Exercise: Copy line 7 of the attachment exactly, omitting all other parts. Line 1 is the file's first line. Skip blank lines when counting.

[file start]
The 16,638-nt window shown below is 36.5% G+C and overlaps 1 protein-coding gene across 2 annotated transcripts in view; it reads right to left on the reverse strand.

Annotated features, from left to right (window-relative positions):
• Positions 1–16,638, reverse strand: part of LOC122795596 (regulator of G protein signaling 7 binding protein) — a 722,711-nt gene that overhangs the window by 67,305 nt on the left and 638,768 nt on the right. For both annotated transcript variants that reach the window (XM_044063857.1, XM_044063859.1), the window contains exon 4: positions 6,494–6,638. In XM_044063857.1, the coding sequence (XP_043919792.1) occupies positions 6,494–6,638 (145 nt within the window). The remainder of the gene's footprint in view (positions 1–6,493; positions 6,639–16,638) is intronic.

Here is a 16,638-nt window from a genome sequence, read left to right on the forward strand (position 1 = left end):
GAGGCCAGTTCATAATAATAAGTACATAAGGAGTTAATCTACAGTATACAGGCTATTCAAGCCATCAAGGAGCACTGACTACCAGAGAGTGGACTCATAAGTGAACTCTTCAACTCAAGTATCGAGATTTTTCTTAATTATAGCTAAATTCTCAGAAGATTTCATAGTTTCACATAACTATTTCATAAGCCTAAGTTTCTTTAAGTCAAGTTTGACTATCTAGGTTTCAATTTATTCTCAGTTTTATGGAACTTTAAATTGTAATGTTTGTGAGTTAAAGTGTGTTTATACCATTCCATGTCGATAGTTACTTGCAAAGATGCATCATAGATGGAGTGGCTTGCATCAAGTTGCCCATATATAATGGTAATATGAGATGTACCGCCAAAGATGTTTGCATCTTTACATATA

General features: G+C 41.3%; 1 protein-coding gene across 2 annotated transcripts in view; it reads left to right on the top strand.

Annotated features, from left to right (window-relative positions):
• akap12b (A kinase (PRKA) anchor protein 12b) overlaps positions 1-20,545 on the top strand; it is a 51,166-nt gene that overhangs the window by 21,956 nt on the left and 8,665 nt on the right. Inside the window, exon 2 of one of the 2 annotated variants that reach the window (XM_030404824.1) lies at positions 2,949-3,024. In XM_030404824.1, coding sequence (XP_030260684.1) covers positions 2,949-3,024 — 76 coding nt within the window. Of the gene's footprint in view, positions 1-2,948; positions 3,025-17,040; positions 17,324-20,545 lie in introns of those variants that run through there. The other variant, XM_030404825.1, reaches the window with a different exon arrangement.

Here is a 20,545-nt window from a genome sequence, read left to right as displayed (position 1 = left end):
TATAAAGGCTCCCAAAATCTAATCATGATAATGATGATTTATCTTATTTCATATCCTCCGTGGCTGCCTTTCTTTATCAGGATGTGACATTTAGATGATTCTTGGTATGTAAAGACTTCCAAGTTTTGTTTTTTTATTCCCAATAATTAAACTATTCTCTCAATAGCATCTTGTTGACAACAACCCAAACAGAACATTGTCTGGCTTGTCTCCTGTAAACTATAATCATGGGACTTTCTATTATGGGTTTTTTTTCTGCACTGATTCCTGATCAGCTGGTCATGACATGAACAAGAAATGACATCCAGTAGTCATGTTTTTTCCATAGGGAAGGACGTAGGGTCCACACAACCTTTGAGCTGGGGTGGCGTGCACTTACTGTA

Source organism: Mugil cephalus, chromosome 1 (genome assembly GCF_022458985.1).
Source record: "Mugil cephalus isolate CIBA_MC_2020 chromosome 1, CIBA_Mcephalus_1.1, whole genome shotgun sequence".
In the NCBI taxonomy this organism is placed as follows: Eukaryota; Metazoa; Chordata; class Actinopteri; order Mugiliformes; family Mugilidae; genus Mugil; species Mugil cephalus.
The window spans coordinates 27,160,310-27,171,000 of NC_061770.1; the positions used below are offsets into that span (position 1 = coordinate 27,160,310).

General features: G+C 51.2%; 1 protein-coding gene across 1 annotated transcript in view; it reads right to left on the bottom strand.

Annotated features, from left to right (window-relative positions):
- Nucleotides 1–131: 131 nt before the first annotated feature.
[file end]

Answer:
Annotated features, from left to right (window-relative positions):